A multipronged approach to unveil the emerging role of Hsp60 in chronic obstructive pulmonary disease
- Autori: Cappello, F; Di Stefano, A; Caramori, G; Campanella, C; Vicari, C; Gemmi, I; Zanini, A; Spanevello, A; Capelli, A; La Rocca, G; Anzalone, R; Bucchieri, F; D’Anna, SE; Ricciardolo, FLM; Brun, P; Balbi, B; Carone, M; de Macario, EC; Macario, AJL; Zummo, G
- Anno di pubblicazione: 2011
- Tipologia: Proceedings
- Parole Chiave: airways; bronchial mucosa; heat shock proteins; chaperones; inflammation; neutrophils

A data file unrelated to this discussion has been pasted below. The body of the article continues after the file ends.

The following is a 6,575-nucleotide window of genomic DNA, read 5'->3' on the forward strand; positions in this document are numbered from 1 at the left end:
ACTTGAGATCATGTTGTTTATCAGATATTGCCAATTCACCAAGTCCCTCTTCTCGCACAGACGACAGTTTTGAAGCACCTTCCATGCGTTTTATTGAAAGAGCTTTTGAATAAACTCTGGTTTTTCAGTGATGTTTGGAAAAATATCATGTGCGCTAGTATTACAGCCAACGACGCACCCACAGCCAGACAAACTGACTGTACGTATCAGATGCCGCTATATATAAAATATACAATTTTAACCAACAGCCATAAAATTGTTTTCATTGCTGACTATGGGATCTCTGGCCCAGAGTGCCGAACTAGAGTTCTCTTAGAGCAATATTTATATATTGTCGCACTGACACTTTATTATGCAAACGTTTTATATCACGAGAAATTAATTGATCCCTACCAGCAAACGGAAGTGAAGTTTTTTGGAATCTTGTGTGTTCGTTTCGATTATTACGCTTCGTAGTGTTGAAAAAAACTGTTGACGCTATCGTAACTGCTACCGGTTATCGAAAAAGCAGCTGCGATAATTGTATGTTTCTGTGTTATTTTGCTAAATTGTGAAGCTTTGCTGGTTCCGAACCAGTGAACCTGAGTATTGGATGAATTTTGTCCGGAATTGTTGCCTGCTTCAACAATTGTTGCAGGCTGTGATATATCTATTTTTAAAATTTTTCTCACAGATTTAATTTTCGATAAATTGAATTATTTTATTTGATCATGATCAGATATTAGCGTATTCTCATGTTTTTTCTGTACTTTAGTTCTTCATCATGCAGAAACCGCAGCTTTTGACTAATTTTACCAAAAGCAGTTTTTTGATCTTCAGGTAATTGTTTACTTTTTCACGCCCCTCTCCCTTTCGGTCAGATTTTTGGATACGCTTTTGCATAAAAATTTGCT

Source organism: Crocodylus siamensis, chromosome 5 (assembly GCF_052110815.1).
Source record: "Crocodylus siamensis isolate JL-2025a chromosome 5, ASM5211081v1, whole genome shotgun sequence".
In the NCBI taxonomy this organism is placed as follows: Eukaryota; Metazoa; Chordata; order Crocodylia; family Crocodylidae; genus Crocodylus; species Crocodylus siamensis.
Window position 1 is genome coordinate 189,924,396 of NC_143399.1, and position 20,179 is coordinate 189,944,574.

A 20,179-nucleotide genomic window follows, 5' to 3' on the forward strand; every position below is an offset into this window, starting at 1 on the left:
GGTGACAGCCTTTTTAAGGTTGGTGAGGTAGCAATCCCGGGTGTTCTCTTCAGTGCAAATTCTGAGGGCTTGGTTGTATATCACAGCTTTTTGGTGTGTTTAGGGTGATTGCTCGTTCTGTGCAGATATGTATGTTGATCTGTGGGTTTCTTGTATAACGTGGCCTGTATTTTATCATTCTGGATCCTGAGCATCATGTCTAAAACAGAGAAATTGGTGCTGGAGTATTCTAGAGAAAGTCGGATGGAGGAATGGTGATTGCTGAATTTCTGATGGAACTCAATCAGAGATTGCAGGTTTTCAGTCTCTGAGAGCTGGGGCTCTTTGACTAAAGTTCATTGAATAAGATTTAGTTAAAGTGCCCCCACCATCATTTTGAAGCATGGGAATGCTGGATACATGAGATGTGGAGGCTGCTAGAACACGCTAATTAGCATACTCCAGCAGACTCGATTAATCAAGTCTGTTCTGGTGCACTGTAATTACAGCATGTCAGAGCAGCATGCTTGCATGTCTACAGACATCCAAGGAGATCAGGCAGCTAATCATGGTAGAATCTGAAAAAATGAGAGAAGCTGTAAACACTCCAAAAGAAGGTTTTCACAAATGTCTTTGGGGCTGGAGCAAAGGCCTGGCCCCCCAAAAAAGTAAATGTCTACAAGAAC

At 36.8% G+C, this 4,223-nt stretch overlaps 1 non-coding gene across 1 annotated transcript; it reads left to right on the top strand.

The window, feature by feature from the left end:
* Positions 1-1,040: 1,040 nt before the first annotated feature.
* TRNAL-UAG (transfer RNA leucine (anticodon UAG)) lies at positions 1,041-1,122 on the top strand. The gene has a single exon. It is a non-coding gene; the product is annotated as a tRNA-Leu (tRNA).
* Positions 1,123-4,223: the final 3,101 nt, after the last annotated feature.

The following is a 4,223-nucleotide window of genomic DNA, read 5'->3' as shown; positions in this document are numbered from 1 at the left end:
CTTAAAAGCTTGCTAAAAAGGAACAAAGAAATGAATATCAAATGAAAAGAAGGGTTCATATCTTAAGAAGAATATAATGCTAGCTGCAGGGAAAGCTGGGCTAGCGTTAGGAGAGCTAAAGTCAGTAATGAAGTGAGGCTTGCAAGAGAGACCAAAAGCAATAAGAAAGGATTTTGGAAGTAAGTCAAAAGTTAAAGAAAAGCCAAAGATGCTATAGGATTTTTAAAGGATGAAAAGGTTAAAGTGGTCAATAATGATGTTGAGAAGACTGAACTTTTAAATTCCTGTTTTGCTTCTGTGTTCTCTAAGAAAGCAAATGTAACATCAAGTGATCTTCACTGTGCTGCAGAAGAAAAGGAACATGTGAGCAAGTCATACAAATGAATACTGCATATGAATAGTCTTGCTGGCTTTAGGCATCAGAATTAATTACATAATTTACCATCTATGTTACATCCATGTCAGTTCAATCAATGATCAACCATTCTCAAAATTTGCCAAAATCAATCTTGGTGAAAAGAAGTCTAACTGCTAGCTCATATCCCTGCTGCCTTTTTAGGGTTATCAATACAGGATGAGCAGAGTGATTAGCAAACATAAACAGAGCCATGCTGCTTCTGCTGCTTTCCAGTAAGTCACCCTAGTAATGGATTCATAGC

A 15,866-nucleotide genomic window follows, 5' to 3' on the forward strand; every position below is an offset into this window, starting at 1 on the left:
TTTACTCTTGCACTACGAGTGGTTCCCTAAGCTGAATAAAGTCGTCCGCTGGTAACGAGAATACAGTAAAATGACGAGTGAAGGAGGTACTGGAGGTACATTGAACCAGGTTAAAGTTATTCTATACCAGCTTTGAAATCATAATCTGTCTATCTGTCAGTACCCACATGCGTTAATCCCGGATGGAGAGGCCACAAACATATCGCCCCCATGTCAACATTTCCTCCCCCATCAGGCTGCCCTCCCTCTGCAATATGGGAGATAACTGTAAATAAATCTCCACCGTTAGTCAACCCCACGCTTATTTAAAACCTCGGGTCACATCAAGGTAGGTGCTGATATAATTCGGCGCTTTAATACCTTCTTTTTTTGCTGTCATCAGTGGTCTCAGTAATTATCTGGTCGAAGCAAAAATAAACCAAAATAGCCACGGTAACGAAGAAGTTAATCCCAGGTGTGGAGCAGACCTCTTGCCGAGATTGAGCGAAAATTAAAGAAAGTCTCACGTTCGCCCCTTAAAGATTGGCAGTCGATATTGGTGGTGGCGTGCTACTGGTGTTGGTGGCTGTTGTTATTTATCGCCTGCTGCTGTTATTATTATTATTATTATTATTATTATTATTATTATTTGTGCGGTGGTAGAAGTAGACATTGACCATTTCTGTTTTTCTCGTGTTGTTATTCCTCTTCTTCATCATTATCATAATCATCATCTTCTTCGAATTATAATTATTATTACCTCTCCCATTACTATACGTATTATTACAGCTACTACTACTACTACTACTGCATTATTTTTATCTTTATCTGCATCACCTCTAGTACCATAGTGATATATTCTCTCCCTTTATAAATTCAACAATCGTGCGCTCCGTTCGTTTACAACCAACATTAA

Inflammation is a major component of chronic obstructive pulmonary disease (COPD) and its cause and mechanisms are still incompletely understood. For example, the role of heat shock proteins (Hsps), many of which are molecular chaperones, has not been explored in detail in COPD, despite the fact that these molecules are known to participate in inflammation in other diseases. It has been shown that extracellular Hsps can signal certain types of T cells, macrophages, dendritic cells, and neutrophils and, thereby, elicit inflammation and immunity. However, these phenomena have not been investigated in COPD despite: a) the increasing awareness of Hsp participation in inflammation and immunity; and b) the fact that this disease is waiting for new knowledge to benefit from effective treatment and continues to be one of the commonest and most serious illnesses in the Western countries. We developed a strategy to study Hsps in COPD involving a multipronged approach, using in vivo and in vitro methods, which would, at least in part, compensate for the limitations inherent to the analysis of human diseases. We determined the levels of six Hsps in bronchial mucosa biopsies, as well as several inflammatory markers, from patients at various stages compared to smoker and non-smoker controls by immunohistochemistry, and found significant increase of Hsp60, Hsp10, and Hsp40 in COPD but no changes for Hsp27, Hsp70 and Hsp90. We also found that the increase in Hsp60 positively correlated with number of neutrophils, and it localized in them. Hsp60 has been implicated in human inflammatory pathology; hence it was pertinent to investigate whether the chaperonin originated only in the neutrophils or also in other cells. In vitro experiments showed that in bronchial epithelial cells submitted to oxidative stress, a characteristic of COPD mucosa, Hsp60 was overexpressed and was released into the extracellular medium. Other measurements indicated that NFkB-p65 was involved in the hsp60-gene upregulation whereas HSF-1 apparently was not. All the data we obtained using a battery of complementary in vivo and in vitro methods coincided to indicate that Hsp60 plays an active role in inflammation in COPD. Hence, one can infer that the chaperonin does contribute to the etiology and/or pathogenesis of COPD and that it is pertinent to investigate this aspect of Hsp60 biology-COPD pathology with renewed intensity. The results could have a significant impact on the developing of strategies for diagnosis, determining prognosis, and treatment that should be centered on Hsp60.